Have flagella, contractile vacuole, and an eyespot which is a light-sensitive receptor that helps orient the euglenoid toward light.

Chrysophytes

Phylum Chrysophyta (Yellow-green algae and golden-brown algae) have yellow and brown carotenoids that give them a golden brown color.
Most are unicellular but some form colonies. Colony- a group of cells that join together to form a close association.
Most have two flagella at one end. All are photosynthetic but some can absorb nutrients, some ingest food.
Reproduce asexually and sexually; although sexual is rare.

Brown Algae

Phylum Phaeophyta are large, multicellular plantlike algae. The brown color is from a pigment called fucoxanthin. Kelp is one of the 1500 species.
Structures: thallus (body), blades (flat, leaflike structure), stipe (stalklike), holdfast (rootlike), and bladder (filled with air to keep in sunlight).

Green Algae

Phylum Chlorophyta contain chlorophyll, has cell walls, stores food as carbohydrates.
Most found in fresh water, damp ground, tree trunks, snow, and even fur of some animals.

Variety of growth patterns:

  1. Symmetrically divided cells with two identical sides connected by a bridge. Desmids
  2. Long, thin, multicellular filaments. Spirogyra
  3. Colonial. Volvox

Single cells held together by gelatinlike secretion called cytoplasmic strands. Each cell has flagella. Daughter colonies form inside.

Red Algae

Phylum Rhodophyta are multicellular. Red color from pigments called phycobilins that enable the algae to absorb green, violet, and blue light that can penetrate water to depths of 100 m or more.

Uses for Algae

Algae are nutritious because they contain high levels of protein, minerals, trace elements, and vitamins.
Used as food supplements, and stabilizers or to improve texture of processed foods without adding fats.

Life Cycles of Algae

Algae can alternate between spore-producing forms and gamete-producing forms.
Can reproduce sexually as well as asexually.
Green algae can reproduce asexually by fragmentation in which a multicellular individual breaks into separate pieces that will grow into an individual organism.

Alternation of Generations

A life cycle that takes two generations to complete a life cycle. Organisms alternate between asexual reproduction of a diploid form and haploid sexually reproducing form.

Haploid and Diploid Generations

Haploid form is called the gametophyte because it produces gametes. Begins as spores ending with male and female gametes. Gametes from two different organism combine to form a diploid zygote which develops into sporophyte which creates spores.

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Ch. 19.4 Funguslike Protists

Obtain their nutrition by absorbing nutrients from dead or decaying organisms.

Slime Molds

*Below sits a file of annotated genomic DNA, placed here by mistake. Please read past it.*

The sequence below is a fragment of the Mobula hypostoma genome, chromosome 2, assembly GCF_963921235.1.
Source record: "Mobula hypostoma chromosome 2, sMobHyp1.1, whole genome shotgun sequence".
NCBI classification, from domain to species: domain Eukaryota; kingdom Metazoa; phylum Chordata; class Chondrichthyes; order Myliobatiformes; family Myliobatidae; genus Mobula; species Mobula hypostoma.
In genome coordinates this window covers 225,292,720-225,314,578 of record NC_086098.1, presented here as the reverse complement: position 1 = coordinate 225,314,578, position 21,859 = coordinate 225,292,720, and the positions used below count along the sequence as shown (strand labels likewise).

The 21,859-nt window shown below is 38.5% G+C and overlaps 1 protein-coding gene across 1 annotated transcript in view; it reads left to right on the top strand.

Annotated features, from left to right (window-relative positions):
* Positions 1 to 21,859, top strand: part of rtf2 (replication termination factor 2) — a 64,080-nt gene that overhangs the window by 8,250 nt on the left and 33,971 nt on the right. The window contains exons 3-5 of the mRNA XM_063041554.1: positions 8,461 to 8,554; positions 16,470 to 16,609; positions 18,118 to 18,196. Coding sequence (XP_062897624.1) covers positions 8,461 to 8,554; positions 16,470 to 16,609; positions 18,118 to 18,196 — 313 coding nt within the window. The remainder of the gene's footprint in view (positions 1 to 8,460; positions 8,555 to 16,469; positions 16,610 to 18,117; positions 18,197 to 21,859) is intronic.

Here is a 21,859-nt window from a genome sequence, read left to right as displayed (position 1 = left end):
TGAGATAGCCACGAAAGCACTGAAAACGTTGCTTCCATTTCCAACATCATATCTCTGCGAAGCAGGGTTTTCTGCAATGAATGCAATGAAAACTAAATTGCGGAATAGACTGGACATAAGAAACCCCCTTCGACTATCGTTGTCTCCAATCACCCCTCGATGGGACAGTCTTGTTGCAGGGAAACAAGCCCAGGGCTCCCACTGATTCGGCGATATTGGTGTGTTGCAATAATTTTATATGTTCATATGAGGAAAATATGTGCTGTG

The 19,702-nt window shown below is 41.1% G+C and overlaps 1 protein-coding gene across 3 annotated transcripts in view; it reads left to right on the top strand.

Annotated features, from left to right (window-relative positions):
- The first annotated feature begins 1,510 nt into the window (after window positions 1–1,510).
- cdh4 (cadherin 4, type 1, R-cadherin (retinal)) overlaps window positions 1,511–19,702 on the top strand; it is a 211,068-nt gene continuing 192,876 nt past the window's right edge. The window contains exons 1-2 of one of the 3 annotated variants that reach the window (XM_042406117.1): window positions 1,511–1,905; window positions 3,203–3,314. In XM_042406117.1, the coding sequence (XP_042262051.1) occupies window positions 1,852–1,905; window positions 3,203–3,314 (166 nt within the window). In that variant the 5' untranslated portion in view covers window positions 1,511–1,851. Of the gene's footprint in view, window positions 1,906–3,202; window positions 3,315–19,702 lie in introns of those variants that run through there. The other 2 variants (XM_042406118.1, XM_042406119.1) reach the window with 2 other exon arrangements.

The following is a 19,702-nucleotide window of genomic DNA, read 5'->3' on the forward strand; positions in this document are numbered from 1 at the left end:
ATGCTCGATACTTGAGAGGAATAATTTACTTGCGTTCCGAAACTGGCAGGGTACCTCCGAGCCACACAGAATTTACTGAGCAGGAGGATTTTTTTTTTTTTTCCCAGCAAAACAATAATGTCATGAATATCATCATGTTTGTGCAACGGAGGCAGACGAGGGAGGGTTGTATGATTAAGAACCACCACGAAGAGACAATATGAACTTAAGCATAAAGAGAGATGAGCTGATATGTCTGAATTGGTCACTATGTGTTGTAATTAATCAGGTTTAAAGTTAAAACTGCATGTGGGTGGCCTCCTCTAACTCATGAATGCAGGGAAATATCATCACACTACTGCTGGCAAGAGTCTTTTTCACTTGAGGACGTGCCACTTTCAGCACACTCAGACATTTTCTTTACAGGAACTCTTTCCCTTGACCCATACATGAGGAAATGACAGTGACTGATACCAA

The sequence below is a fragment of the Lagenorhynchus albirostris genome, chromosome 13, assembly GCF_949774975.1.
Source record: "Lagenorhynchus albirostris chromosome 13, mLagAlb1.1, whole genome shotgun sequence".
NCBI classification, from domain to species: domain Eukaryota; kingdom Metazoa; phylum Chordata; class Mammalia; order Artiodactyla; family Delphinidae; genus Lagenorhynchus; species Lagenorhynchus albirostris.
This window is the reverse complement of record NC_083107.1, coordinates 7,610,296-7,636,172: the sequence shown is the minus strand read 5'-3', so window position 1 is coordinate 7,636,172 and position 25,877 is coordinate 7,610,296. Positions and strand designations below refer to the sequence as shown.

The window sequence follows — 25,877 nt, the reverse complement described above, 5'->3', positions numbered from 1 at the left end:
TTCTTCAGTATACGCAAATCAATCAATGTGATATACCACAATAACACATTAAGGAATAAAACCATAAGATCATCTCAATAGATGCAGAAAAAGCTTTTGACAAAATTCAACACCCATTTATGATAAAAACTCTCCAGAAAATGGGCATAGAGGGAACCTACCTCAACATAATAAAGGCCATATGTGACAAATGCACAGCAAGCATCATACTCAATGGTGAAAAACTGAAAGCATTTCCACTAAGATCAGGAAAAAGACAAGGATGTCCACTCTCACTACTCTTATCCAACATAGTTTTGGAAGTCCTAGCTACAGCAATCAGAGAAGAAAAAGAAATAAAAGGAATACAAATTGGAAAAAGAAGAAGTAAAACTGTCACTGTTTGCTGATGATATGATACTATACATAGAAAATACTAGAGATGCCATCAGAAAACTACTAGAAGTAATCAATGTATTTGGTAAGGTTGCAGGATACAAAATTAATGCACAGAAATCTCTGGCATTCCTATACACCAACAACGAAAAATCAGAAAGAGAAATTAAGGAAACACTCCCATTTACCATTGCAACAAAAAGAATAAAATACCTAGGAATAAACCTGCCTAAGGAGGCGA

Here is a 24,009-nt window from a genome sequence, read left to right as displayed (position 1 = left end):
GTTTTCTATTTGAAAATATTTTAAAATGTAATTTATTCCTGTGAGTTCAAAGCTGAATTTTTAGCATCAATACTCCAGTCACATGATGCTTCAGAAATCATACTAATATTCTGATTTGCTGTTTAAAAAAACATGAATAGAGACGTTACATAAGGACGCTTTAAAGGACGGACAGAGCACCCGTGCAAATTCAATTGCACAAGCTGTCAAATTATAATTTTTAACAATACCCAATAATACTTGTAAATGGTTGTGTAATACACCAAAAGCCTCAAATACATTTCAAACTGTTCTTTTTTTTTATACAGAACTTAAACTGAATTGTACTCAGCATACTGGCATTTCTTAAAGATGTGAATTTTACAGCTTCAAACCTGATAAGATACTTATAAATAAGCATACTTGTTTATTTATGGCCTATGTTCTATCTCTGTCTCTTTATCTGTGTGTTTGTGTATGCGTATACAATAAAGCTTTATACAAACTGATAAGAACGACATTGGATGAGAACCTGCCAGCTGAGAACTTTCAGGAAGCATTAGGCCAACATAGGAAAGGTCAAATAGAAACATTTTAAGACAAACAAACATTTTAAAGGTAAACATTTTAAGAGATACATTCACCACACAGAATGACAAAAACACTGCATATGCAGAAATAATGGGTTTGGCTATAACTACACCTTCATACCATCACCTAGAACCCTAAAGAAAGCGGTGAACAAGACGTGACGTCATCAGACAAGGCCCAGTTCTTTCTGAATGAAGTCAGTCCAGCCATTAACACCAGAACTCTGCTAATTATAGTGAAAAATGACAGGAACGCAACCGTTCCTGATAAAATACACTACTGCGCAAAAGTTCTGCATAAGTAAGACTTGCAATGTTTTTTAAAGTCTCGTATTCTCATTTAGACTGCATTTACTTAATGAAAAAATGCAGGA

Protists that have some characteristics of fungi; both use spores to reproduce, both feed on decaying organic matter, and both absorb nutrients through their cell walls.
Differ in cell wall composition: fungi walls are chitin, slime mold walls are made of cellulose.

Slime molds are found in a variety of colors, usually exist in damp places where decaying matter is found.
Divided into two groups: acellular and cellular.

Acellular Slime Molds

Phylum Myxomycota are considered acellular because they go through a phase in their life cycle in which it is a mass of cytoplasm with multiple nuclei.

  1. Life begins as spores (when conditions are harsh-drought)
  2. Spore produces a small mass of cytoplasm (amoeboid, or flagellated- both gametes that are haploid)
  3. Two gametes combine to form zygote that forms a plasmodium (feeding stage)
  4. When food or moisture becomes limited the slime mold develops spore-producing structures
  5. Spores are produced by meiosis and dispersed by the wind.

    Plasmodium- a mobile mass of cytoplasm that contains may diploid nuclei but no separate cells.

Cellular Slime Molds

Phylum Acrasiomycota are single amoeba-like cells that have no flagella and reproduce by spores.

  1. When food is plentiful, the slime mold reproduces rapidly by sexual reproduction.
  2. Two haploid amoebas unite to form a zygote.
  3. Zygote develops into a giant cell which undergoes meiosis, followed by several divisions by mitosis.
  4. Giant cell ruptures and releases new haploid amoebas.
  5. When food is scarce the amoeba-like cells reproduce asexually giving off a chemical call acrasin.
  6. Acrasin draws amoeba-like cells together to form a sluglike colony that function like a single organism.
  7. Sluglike form eventually forms a fruiting body that produces spores.

Water Molds and Downy Mildew

Phylum Oomycota mostly live in water or damp places. Some absorb nutrients from surrounding water or soil while others obtain their nutrients from other organisms.

Like fungi, water molds envelop their food sources with a mass of threads breaking down the tissue and absorbing the nutrients through their cell walls.
Unlike fungi, water molds cell walls have cellulose, and water molds produce flagellated cells.

Downy mildews affect potatoes in Ireland in the 19th century causing widespread famine and emigration to the U.S.